For London and Singapore-based artist, Alvin Ong, physical and emotional distance have been themes of exploration long before 2020 made them an everyday reality for almost all of us.
In Alvin´s paintings, abstract nude figures jostle for room and tangle together in spaces decorated with devices that are specially chosen to advance the narratives on display. “I see our devices as extensions of ourselves, windows through which we project our inner lives and desires,” Alvin says.
“The paintings themselves all begin as drawings or sketches and then I decide on certain figurative structures which I find interesting. And along the way these structures get revised a lot.”
Old town, 2020, oil on canvas
Quarantine reshaped all of our lives. And for Alvin, who has been living in Singapore during this time, it was no different. After converting a spare room in his parents' home into a studio, lockdown became an extremely creative period. “Maybe this might be because I didn’t have my usual social distractions in isolation. It was really surreal, living with the odd mix of emergency and normalcy, being fed updates from a world in chaos in the confines of my studio. I noticed the figures in my work becoming much more solitary – like everyone else, it’s the human touch and interactions I miss the most during lockdown, even as I try to convince myself otherwise.”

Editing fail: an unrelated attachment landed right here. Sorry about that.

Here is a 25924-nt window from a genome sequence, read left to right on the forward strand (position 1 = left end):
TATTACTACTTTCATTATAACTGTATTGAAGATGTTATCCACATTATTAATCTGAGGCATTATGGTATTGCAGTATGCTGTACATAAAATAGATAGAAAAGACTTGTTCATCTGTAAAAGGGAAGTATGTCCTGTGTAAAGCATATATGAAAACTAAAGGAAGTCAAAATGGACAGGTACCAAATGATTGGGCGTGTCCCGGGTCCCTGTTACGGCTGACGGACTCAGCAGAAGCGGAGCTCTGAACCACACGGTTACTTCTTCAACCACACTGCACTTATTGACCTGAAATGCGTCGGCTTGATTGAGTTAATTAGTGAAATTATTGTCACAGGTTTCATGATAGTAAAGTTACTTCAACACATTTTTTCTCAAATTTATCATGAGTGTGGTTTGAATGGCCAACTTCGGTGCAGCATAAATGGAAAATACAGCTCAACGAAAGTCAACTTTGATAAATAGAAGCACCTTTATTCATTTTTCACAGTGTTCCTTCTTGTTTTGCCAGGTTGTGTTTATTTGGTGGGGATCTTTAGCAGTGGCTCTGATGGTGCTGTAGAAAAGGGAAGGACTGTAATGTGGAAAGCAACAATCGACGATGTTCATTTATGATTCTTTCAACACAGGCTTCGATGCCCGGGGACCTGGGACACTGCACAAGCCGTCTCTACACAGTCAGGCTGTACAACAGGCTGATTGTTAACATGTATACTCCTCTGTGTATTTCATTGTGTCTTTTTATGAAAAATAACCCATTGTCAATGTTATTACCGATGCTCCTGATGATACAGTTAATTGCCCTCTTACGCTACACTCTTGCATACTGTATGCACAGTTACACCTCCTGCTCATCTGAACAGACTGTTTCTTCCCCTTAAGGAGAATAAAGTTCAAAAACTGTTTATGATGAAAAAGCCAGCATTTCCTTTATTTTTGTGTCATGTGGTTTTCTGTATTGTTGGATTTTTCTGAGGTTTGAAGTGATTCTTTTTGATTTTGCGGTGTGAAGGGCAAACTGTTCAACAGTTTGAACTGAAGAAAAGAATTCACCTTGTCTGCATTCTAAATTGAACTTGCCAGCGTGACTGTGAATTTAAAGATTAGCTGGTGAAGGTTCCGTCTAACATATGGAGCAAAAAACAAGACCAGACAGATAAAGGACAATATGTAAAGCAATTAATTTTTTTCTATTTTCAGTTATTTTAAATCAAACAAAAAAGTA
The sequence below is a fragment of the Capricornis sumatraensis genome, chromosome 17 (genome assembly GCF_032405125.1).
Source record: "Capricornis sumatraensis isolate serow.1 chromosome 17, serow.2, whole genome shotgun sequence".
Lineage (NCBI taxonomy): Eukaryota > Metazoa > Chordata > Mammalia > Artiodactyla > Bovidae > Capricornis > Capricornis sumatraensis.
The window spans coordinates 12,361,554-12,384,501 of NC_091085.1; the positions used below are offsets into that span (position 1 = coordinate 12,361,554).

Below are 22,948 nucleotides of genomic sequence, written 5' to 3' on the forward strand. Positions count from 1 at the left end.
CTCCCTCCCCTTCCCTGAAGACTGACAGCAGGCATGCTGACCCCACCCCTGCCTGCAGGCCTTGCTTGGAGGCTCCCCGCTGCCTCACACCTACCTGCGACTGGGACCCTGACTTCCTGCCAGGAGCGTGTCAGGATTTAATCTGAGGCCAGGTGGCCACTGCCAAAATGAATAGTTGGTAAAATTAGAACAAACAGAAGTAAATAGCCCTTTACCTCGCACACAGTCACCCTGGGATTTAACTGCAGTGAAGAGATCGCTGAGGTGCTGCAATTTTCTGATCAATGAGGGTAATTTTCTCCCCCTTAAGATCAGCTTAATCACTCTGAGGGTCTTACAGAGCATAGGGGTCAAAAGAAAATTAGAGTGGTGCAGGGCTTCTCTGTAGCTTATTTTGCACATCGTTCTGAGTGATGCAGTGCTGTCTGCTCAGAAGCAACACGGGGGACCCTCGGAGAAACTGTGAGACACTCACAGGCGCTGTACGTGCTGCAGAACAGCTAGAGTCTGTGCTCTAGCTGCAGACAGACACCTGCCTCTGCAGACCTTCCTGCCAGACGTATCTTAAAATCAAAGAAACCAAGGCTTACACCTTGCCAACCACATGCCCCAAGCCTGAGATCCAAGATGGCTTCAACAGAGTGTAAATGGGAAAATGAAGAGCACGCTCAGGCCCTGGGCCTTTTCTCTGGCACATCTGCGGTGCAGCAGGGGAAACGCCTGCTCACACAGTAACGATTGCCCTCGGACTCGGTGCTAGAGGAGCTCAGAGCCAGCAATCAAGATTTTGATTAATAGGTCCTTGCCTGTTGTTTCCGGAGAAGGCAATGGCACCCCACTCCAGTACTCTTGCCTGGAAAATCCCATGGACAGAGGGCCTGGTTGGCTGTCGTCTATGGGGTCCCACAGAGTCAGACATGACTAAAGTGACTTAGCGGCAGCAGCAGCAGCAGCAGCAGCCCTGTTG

'Quarantine', 2020, oil on canvas
‘Quarantine’, 2020, oil on canvas, is a by-product of these experiences. Made just before Alvin was due to fly back to the UK - at the same time countries were beginning to lockdown - it shows a distorted figure within a small room forced into sharing their time between only a phone, a window and a laptop. Yet, it is not only the subject of ‘quarantine’ that catches the eye, it’s the colours. Shades of pink and blue dominate the painting, contrasting when needing to and swimming alongside one another when required. “Colour is a crucial element of theatre in my work,” Alvin says. “Sometimes it’s intuitive and emotive and sometimes it’s decided midway as the narratives unfold through the process.”
Mutual comfort, 2020, oil on canvas
And how about the future direction of his work? “I take it how it goes,” Alvin responds. “I like to keep an open mind and I try not to settle into a specific formula of working. Sometimes I also flit between large and smaller works to keep the studio air from going stale. To keep alternating and changing gears.”
And future dreams?
“To keep painting and discovering. I’d like to do murals and experiment with the fresco technique one day.”
You can enjoy more of Alvin’s work on his website here: https://www.alvin-ong.com/ And on his Instagram: https://www.instagram.com/alvinonglj/?hl=en